Army Veteran and NYC police detective shares her experience fighting breast cancer

Fighting crime and cancer


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Lucretia Gayle (pictured above left, with Oncologist Dr. Andrea Leaf on the right), a 21-year Army Veteran and New York City Police detective who specializes in investigations of organized crime, weapons and drugs, described the highs and lows of her life after receiving a diagnosis of stage 2 breast cancer a year ago.  Gayle recently talked about her experience at a Cancer Survivors Day event held June 6 at VA’s Brooklyn campus.  The annual program was attended by about 60 patients, family members, friends and VA caregivers.

Explaining how a feeling of loss of control was the hardest part for her, Gayle was extremely appreciative of the care and compassion provided by oncologist Dr. Andrea Leaf and she named many nurses, among others, who treated her at VA. Gayle is now feeling well and increasingly open about sharing her experience to help fellow patients.

“I was angry. I had no way of dealing with this.”

Gayle grew up mostly in Queens and after high school and a year of college, became a police officer with the NYPD and joined the military, serving in the Army reserve. She was deployed twice to the Middle East, serving for a year in Iraq in 2002 and then going back to Iraq for 18 months in 2004. For most of the time she was driving a truck – an 18-wheeler. Her unit moved around a lot near Baghdad and other locations carrying fuel for air craft and trucks. Hurt in Iraq and medevacked out in 2004 with a back and leg injury, she received rehab treatment for four years at Walter Reed National Military Medical Center.

When she was honorably discharged in 2009, she had served 21 years. “I went back to my job as an undercover police officer on the street and then was promoted to detective. I serve in a unit that investigates organized crime, drugs and weapons.” She completed college earning a bachelor’s degree in 2015.

Gayle says she was fine until 2016, “when I had two inconclusive breast biopsies.” A month later, in February, another biopsy was positive. “I had stage 2 breast cancer. It was a lot to take in,” she says.

Talking openly about her experience, Gayle says, “I’m tough. But with everything else I’d been through with my deployments and recovery from injury, I knew I would recover. I was OK. You get hurt, you get better. It’s not a longtime thing. But, with cancer, oh my God. It made me feel like I had no control. I was angry. I had no way of dealing with this. It’s like a newborn baby doesn’t come with instructions. You have to learn by yourself. I’m still trying to deal with being alone. The numbness in my fingers and toes that comes from the treatment sometimes bothers me, but I’m getting through. I’m coping with it day by day.”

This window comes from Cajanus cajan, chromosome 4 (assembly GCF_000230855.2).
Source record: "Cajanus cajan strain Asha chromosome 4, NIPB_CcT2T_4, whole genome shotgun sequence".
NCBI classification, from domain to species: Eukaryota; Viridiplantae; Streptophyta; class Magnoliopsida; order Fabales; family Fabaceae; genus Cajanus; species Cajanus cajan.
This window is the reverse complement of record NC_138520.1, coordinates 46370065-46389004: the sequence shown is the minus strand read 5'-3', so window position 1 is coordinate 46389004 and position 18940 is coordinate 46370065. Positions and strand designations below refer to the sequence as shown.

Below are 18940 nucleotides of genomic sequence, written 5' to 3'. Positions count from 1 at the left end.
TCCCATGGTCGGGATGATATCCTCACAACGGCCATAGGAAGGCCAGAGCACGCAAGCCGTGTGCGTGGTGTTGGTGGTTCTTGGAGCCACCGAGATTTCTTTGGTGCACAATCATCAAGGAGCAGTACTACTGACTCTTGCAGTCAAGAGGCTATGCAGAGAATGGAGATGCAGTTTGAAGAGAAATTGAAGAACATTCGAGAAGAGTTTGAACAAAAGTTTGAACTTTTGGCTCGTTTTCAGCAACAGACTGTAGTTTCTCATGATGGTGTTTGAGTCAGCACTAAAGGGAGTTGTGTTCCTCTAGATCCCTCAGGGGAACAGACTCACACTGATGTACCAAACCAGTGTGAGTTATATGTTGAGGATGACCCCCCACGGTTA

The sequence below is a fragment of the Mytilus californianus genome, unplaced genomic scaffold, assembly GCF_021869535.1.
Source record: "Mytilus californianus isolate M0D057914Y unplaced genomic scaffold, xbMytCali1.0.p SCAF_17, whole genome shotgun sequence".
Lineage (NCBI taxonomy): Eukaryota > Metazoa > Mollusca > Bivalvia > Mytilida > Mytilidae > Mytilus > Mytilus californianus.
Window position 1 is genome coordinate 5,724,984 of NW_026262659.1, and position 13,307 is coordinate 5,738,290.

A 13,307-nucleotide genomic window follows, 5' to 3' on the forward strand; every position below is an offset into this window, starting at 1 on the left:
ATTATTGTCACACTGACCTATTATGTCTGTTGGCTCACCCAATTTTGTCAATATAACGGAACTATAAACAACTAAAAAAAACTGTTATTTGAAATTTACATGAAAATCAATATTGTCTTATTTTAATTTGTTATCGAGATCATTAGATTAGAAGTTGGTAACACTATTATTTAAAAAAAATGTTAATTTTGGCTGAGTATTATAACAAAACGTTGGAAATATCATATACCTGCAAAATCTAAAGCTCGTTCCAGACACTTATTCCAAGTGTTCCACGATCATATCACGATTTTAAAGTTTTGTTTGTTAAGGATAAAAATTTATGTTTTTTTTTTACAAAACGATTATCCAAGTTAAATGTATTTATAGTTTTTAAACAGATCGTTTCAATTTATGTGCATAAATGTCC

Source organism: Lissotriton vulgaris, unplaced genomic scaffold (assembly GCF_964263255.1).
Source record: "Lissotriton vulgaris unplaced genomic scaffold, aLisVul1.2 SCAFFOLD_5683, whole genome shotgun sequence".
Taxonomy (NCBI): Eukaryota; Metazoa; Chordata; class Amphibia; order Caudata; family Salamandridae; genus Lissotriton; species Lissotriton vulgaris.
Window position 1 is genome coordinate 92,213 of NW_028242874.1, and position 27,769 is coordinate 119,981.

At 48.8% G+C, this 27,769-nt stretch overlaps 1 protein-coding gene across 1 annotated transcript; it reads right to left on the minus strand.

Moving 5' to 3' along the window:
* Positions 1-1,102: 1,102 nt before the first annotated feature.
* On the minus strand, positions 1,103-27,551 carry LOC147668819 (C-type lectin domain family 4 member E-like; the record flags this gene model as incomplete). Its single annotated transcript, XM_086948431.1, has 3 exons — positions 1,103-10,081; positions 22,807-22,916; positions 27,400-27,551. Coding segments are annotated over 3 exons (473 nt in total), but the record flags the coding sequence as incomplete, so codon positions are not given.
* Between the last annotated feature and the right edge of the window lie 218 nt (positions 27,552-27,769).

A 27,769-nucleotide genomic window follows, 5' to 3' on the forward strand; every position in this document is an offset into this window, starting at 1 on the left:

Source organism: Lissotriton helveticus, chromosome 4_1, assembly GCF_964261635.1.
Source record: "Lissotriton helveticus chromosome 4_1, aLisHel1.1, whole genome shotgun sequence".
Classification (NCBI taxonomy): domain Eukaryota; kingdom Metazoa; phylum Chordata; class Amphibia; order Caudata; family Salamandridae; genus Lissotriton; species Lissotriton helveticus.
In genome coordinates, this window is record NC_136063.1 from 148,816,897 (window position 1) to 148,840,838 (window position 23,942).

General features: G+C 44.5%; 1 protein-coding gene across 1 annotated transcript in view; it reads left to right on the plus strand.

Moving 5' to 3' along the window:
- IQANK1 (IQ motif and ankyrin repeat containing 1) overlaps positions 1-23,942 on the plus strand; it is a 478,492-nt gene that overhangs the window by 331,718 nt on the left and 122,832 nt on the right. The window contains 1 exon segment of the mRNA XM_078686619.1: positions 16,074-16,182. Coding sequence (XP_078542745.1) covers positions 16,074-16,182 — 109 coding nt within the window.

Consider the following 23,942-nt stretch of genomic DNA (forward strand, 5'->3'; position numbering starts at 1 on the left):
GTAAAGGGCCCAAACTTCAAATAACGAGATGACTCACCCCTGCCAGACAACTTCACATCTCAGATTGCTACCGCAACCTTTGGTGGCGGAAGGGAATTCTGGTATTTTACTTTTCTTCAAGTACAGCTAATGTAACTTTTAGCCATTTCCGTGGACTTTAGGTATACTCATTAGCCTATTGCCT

Doctors told Gayle to make a plan and to do it quickly. In April, Dr. Heuldine Webb performed the surgery to remove a breast and one lymph node. There were complications. “So, it wasn’t all over and done the way I thought it would be,” she says.

“My first doctor after the surgery was a man but I felt a lot more comfortable when I changed and had Dr. Leaf as my doctor. Dr. Leaf is awesome. I started on chemo and was hospitalized twice over that period. Then I received radiation every day for seven weeks. That ended in February 2018. While I was undergoing radiation therapy, I was part of a support group. It was made up of older men, Vietnam Vets and one other woman. We had a good time.”

Finished with her radiation treatment and feeling much better, Gayle will be going back to her service as a police detective. “I love the job. It’s helping people in the community. It’s rewarding getting the bad guys locked up.”

Author

Claudie Benjamin

Claudie Benjamin is the public affairs specialist for VA’s NY Harbor Healthcare System.

Comments

  1. Annette    

    Will there ever be a registry for veterans who served at Fort McClellan, AL? I believe it’s time.

  2. David W Sunkle    

    Yes ; I am still waiting for a Settlement about My Dis-Ability Settlement I have tried every thing to Get It Started. (redacted). I am Qualified for ;Agent Orange ; Both Knee’s Diabette’s II Heart Problem,s Hearing loss & now Demencia. What can I do to Get this Disability Started. I am Now (78). Thank You.

    1. Veterans Health Administration    

      For questions on disability compensation related to Agent Orange exposure, call 800-827-1000.

    2. Maritza Ellis    

      David W. Sunkle, contact your closes American Legion and ask if they have a post service officer who can help you with your claim. There also should be a Veteran’s Office in your county, they are usually at the court house. If you are not getting answers or help you can contact me at AMLEGPost25@gmail.com.

  3. Kiara Brito    

    Beautiful story, she is a strong woman. I wish her the best on the rest of her recovery.

  4. John Ira Clemens    

    Amazing story, amazing woman. I pray your treatments go well. It’s past time for the Universe to cut you some slack.

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